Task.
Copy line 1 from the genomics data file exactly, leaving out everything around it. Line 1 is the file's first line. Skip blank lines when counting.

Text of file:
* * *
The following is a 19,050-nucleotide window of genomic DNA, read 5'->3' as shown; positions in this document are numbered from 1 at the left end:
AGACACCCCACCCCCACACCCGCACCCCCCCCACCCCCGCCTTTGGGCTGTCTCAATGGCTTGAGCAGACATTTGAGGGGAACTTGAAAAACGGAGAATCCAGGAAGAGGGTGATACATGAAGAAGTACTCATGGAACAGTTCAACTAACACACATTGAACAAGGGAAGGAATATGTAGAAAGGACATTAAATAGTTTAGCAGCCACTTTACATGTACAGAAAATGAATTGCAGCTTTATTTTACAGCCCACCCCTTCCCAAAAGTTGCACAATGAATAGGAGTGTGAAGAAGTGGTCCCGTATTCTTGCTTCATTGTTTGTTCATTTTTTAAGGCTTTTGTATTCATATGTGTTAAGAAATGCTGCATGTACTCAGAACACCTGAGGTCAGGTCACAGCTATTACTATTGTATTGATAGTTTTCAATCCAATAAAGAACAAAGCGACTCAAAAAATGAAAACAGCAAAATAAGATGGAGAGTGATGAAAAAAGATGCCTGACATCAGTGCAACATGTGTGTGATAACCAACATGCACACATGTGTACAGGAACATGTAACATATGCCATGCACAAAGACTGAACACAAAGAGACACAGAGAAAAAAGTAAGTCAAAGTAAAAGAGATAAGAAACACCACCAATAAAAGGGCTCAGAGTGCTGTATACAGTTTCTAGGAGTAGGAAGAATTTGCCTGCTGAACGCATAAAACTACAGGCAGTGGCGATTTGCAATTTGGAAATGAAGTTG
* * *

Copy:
The following is a 19,050-nucleotide window of genomic DNA, read 5'->3' as shown; positions in this document are numbered from 1 at the left end: